13 Popular Jarritos Flavors, Ranked Worst To Best

Even though Jarritos has been in production since 1950, it only landed in the U.S. in 1988. Since then, it's grown in popularity and can be found at major grocery retailers. Created in Mexico by Don Francisco Hill, the first flavor of Jarritos was coffee-flavored. For those of us that live and die by cold brew, that doesn't sound so terrible, but it wasn't super popular, and so Hill started tinkering with fruit-flavored sodas. His original inspiration came from local produce, creating the mandarin orange, lime, tamarind, and fruit punch flavors that are still the best-selling flavors today. Within 10 short years, Jarritos was being sold across 80% of Mexico and beginning to make waves internationally.

Most people who enjoy Jarritos have a favorite flavor that they're absolutely passionate about. We set out to taste the most popular ones and figure out which ones were really the best. Along the way, we learned which flavors were cult classics, which were underrated gems, and which don't really live up to the hype. We also learned that "jarritos" means "little jugs" in Spanish (and according to the Jarritos website, "goat shoes in German) — which is a fitting name for a refreshing fruity beverage classically enjoyed out of a little jug that would keep it cool for as long as possible. These are the flavors we'll be reaching for the next time we need to cool off.

13. Strawberry

The bright and juicy red color of the strawberry Jarritos has your mouth watering for the fresh taste of strawberry before you even crack the bottle open. Sadly, you're presented with fizzy red sugar water that's got sort of a generic red berry flavor. It's not quite fruit punch, but it's not quite strawberry either. It's just kind of, sweet and red. Is sweet and red objectively good? Sure, it can be. But it isn't strawberry. On a blisteringly hot day we'd gladly drink it down, but we find that it's missing some of that powerful strawberry flavor — even in an artificial way — that we've come to expect from strawberry-flavored fruit drinks. Some reviewers said that it tastes a little bit like strawberry Fanta, which makes sense given how similar the ingredients lists are for both of the drinks. In that way at least, the strawberry Jarritos is made with regular sugar, where the Fanta is made with high fructose corn syrup. In this case, we'd suggest letting the sugar be your guide.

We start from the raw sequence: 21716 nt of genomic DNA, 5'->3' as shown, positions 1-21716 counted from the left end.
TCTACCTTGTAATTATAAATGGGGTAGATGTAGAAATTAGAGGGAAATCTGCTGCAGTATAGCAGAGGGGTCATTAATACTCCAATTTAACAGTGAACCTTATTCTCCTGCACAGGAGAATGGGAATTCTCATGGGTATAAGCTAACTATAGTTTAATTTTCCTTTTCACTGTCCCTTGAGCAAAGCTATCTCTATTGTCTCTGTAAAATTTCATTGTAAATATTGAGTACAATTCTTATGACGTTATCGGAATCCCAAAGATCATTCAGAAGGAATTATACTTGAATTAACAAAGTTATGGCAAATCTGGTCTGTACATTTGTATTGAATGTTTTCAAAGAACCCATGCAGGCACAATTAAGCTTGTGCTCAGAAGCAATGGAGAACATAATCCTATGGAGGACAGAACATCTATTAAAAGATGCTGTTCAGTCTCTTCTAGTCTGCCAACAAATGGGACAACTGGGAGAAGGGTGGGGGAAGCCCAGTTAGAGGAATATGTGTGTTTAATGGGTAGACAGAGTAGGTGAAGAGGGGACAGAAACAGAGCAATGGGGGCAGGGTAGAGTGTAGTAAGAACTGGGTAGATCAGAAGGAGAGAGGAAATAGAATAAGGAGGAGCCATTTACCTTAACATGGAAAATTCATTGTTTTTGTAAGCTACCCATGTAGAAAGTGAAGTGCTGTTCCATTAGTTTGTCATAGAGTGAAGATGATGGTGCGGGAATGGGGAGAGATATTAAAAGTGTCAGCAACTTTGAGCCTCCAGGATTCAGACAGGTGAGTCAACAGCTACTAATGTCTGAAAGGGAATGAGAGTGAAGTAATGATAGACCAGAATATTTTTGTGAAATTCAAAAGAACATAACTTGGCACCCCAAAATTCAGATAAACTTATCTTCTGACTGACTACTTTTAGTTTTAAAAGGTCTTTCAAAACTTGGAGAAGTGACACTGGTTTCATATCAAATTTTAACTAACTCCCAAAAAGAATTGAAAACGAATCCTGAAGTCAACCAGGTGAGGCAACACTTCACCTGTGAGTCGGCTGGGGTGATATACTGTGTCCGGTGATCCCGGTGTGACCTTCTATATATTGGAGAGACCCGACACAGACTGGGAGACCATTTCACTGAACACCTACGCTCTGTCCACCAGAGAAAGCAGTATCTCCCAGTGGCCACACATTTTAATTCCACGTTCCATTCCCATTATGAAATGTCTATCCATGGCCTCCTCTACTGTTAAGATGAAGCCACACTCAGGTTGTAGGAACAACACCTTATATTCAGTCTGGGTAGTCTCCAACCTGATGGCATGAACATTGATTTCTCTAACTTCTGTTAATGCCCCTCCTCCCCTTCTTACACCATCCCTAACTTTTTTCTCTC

Before we go much further, we'd like to point out that most Jarritos flavors claim to be made with "natural flavors," but what are natural flavors anyway? Well, they are flavors that are created in a lab, just like artificial flavors. The key difference is that they're made with edible organic material as opposed to inedible materials, like petroleum. While their molecular composition is the same, it was achieved by different processes.

12. Jamaica (hibiscus)

This garnet-colored soda is really beautiful, having derived most of its color from hibiscus flowers. It's light and refreshing where some of the intense fruit flavors can be a tad overwhelming. It's sweet and floral, with a hint of cherry and an ever-so-slight herbal tea scent. While half of our tasters really enjoyed the jamaica flavor, the other half immediately disliked it and put it down. The opinions ranged from the flavor being unfamiliar to the taste coming across like cough syrup. So ultimately, the consensus is that you'll either love it or hate it. 

If you're already familiar with hibiscus drinks like hibiscus herbal tea, the La Croix Hi-Biscuss seltzer, or the pomegranate hibiscus sparkling hemp seltzer by Recess, there's a reasonable chance that you'll enjoy the jamaica Jarritos flavor. But if you've never experienced a hibiscus drink before, this one might not be the one you want to start with. According to the Food Network, hibiscus flowers are high in antioxidants and vitamin C which might explain some of the slightly fruity notes when it's infused into drinks. If consumed regularly, there's also been speculation that hibiscus helps to manage high blood pressure, which is still being studied. With that said, there's no indication that there are any health benefits from drinking hibiscus soda, but it's certainly nice to consider.

11. Lime

The color of the lime Jarritos leans a touch too far into the fluorescent spectrum for our liking, but that's about the only thing we found off-putting about this soda. When you open a bottle, you'll notice the same lime smell as one of those little plastic bottles of lime juice shaped like a green lime in the produce section at the grocery store. No, it's not like a fresh-squeezed lime, but it's lime adjacent — which is all we were really looking for with this drink anyway. It's a sweet lime flavor, not an acidic one, similar to the mellow lime flavor in lime-flavored Jell-O

If you're interested in a lime soda that actually tastes like lime, we're going to point you more in the direction of a lime La Croix, which has none of the calories, sugar, or fluorescent green coloring that the lime Jarritos has. For a superfast summer cocktail, we could easily see pouring a lime Jarritos over ice with a little bit of silver tequila, a salt rim on the glass, and maybe even a wedge of actual lime.